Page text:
The following is a list with biographies of the 248 people who attended Malvern College and died due to the Second World War. There is also a corresponding page commemorating the 459 casualties in the First World War.
The fallen are commemorated at Malvern with the statue of St. George, which is inscribed 'To Our Brothers', and the names themselves are written on a marble memorial in the Ante-Chapel.
After the Phoney war had ended, there was not a month from May 1940 to May 1945, that an Old Malvernian did not lose their life, though unlike the First World War there were not major spikes in losses on a particular day or month.
5 were killed in the Battle of Dunkirk at the end of May 1940, and 4 during the Battle of Britain between July and October 1940.
3 OMs lost their lives during the Blitz between September 1940 and May 1941.
21 lost their lives in the Western Desert Campaign between June 1940 to February 1943 with 5 buried at El Alamein War Cemetery and 6 commemorated at the Alamein Memorial.
4 were killed during the Allied invasion of Sicily between July and August 1943, and 5 at the Battle of Monte Cassino between January and May 1944 with 8 commemorated at the Cassino Memorial And Cemetery.
8 were killed after the D-Day landings during Operation Overlord between June and August 1944, and 2 in Operation Market Garden in September 1944.
In South-East Asia, 2 were killed during the Japanese-Thai occupation of Malaya between Dec 1941 and Jan 1942, 4 were killed during the Japanese occupation of Singapore in February 1942, and 7 were killed during the Burma Campaign between 1942 and 1945.
Most (97) OMs served in the R.A.F. with many in Bomber Command. 22 are commemorated at Runnymede Memorial as they have no known grave.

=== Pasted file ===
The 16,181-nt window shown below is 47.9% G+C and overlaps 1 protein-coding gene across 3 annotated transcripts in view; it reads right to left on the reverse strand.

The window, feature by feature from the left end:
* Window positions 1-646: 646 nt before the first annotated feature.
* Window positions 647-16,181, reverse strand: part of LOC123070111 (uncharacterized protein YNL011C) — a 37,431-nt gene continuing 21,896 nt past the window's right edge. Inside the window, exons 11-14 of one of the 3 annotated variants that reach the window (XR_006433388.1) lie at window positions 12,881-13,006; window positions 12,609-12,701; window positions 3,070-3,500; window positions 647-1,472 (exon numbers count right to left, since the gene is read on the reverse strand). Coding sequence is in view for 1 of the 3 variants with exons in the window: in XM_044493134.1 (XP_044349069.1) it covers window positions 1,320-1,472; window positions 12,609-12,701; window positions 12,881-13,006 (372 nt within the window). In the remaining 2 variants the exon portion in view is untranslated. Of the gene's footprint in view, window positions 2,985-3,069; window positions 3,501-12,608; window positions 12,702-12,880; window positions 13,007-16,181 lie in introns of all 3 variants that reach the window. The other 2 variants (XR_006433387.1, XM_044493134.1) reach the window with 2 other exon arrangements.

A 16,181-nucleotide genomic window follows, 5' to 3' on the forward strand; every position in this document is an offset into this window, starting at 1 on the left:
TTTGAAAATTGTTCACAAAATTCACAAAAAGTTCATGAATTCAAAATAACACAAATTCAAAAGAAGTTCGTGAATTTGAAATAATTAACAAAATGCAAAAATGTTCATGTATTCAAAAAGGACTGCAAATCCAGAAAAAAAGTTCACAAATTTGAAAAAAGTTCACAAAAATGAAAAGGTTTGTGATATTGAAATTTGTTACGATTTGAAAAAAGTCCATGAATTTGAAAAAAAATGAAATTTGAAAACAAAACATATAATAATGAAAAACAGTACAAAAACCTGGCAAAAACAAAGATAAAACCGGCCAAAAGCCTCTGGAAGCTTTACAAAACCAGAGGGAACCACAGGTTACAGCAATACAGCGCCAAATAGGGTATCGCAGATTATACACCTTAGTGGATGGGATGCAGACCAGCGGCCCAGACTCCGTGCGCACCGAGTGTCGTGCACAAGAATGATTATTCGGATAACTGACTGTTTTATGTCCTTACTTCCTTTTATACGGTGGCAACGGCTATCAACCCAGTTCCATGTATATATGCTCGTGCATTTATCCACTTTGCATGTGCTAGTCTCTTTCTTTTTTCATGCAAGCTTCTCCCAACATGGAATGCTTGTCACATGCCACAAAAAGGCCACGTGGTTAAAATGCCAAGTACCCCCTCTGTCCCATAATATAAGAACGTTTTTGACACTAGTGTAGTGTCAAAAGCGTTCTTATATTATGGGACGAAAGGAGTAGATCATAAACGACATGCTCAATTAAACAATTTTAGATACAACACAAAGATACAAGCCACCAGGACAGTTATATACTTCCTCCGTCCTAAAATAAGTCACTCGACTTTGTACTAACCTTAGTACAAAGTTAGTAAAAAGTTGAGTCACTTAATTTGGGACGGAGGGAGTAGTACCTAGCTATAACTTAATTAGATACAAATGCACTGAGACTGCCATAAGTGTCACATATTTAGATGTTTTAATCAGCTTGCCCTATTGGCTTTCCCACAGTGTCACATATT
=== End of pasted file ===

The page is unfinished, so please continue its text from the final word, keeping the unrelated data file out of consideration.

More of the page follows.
14 served in the Royal Navy Volunteer Reserve, 5 in the Royal Navy, 31 in the Royal Artillery, and 4 in the Royal Tank Regiment, with the remainder disbursed among 75 other units.
George Chesterton in the Remembrance Day Service of 2009, having described the lives and loss of five of his friends, reflected:
'Some of these brave men have no known grave, but we must remember them, along with all the tens of thousands of others, who gave their lives for their homelands and their friends. It is thanks to them that all of us sit in this Chapel, from a wide variety of countries and backgrounds and are able to sit together in security and friendship.'
The information below is based on 'The Malvern College Register, Second Supplement, 1949' edited for the Malvernian Society by F. W. Roberts, the 'The Malvernian' school magazine, and 'Malvern College: A 150th Anniversary Portrait' by Roy Allen.
Further information was also obtained from the Commonwealth War Graves Commission website, the Unit War Diaries held at the National Archives in Kew, and various online commemorative websites whose links have been provided.
Below is a map showing the locations of the 126 cemeteries where Old Malvernians are buried or commemorated in. The markers are coloured yellow for one casualty, orange for between 2 and 4, and red for 5 or more. The name of the cemetery and number of casualties can be seen by hovering over the marker, and the list of names seen by clicking on the marker. Their full biographies can be seen by clicking on 'Further Info'.
The records can be filtered and/or sorted by surname, house, age, regiment, date, place etc by clicking on the appropriate drop down box and then the 'Search' button below the map.
Son of Colonel John L. Adams, and of Hermione Agnes Caroline Adams, of Tenby, Pembrokeshire.
H.M. Trawler Stella Capella.
Royal Naval Volunteer Reserve
'At 02.11 hours on 11 March 1942, HMS Stella Capella was hit by one G7e torpedo from U-701 and sank in 2 minutes 30 seconds about 12 miles southeast of Vattarnes Lighthouse, Iceland. The commander, three officers and 29 ratings were lost. The armed trawler served with the 41st A/S Group based in Iceland and was en route alone to Stornoway in order to carry out urgent repairs to its defective anti-submarine gear.'